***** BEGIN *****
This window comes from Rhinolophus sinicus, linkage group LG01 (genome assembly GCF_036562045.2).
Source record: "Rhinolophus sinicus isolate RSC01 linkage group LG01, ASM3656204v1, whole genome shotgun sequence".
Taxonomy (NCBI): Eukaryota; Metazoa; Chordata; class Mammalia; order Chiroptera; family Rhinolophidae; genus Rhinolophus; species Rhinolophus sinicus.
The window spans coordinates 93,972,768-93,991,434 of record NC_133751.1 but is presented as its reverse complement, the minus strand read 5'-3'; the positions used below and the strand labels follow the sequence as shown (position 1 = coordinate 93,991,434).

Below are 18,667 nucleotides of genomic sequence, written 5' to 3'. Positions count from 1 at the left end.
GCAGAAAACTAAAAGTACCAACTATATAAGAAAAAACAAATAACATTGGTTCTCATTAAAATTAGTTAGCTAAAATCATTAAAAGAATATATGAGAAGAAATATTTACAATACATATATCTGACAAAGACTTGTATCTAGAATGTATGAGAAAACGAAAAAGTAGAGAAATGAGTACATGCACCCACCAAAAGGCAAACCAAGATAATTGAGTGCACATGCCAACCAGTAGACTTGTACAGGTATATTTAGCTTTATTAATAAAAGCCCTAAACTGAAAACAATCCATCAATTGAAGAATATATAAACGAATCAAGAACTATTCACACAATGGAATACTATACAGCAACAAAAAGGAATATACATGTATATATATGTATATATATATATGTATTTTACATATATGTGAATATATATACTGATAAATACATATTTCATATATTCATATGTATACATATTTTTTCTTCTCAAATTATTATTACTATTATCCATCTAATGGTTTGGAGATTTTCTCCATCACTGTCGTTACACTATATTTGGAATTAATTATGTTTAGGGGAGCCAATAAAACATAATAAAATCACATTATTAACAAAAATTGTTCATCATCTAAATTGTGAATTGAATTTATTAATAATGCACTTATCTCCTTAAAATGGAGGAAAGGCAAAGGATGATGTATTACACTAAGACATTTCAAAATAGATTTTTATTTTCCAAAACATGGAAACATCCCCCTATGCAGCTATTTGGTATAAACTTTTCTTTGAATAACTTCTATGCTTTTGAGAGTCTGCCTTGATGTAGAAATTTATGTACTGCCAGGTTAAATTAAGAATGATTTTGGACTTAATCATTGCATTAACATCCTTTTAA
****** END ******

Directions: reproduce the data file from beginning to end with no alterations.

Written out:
This window comes from Rhinolophus sinicus, linkage group LG01 (genome assembly GCF_036562045.2).
Source record: "Rhinolophus sinicus isolate RSC01 linkage group LG01, ASM3656204v1, whole genome shotgun sequence".
Taxonomy (NCBI): Eukaryota; Metazoa; Chordata; class Mammalia; order Chiroptera; family Rhinolophidae; genus Rhinolophus; species Rhinolophus sinicus.
The window spans coordinates 93,972,768-93,991,434 of record NC_133751.1 but is presented as its reverse complement, the minus strand read 5'-3'; the positions used below and the strand labels follow the sequence as shown (position 1 = coordinate 93,991,434).

Below are 18,667 nucleotides of genomic sequence, written 5' to 3'. Positions count from 1 at the left end.
GCAGAAAACTAAAAGTACCAACTATATAAGAAAAAACAAATAACATTGGTTCTCATTAAAATTAGTTAGCTAAAATCATTAAAAGAATATATGAGAAGAAATATTTACAATACATATATCTGACAAAGACTTGTATCTAGAATGTATGAGAAAACGAAAAAGTAGAGAAATGAGTACATGCACCCACCAAAAGGCAAACCAAGATAATTGAGTGCACATGCCAACCAGTAGACTTGTACAGGTATATTTAGCTTTATTAATAAAAGCCCTAAACTGAAAACAATCCATCAATTGAAGAATATATAAACGAATCAAGAACTATTCACACAATGGAATACTATACAGCAACAAAAAGGAATATACATGTATATATATGTATATATATATATGTATTTTACATATATGTGAATATATATACTGATAAATACATATTTCATATATTCATATGTATACATATTTTTTCTTCTCAAATTATTATTACTATTATCCATCTAATGGTTTGGAGATTTTCTCCATCACTGTCGTTACACTATATTTGGAATTAATTATGTTTAGGGGAGCCAATAAAACATAATAAAATCACATTATTAACAAAAATTGTTCATCATCTAAATTGTGAATTGAATTTATTAATAATGCACTTATCTCCTTAAAATGGAGGAAAGGCAAAGGATGATGTATTACACTAAGACATTTCAAAATAGATTTTTATTTTCCAAAACATGGAAACATCCCCCTATGCAGCTATTTGGTATAAACTTTTCTTTGAATAACTTCTATGCTTTTGAGAGTCTGCCTTGATGTAGAAATTTATGTACTGCCAGGTTAAATTAAGAATGATTTTGGACTTAATCATTGCATTAACATCCTTTTAA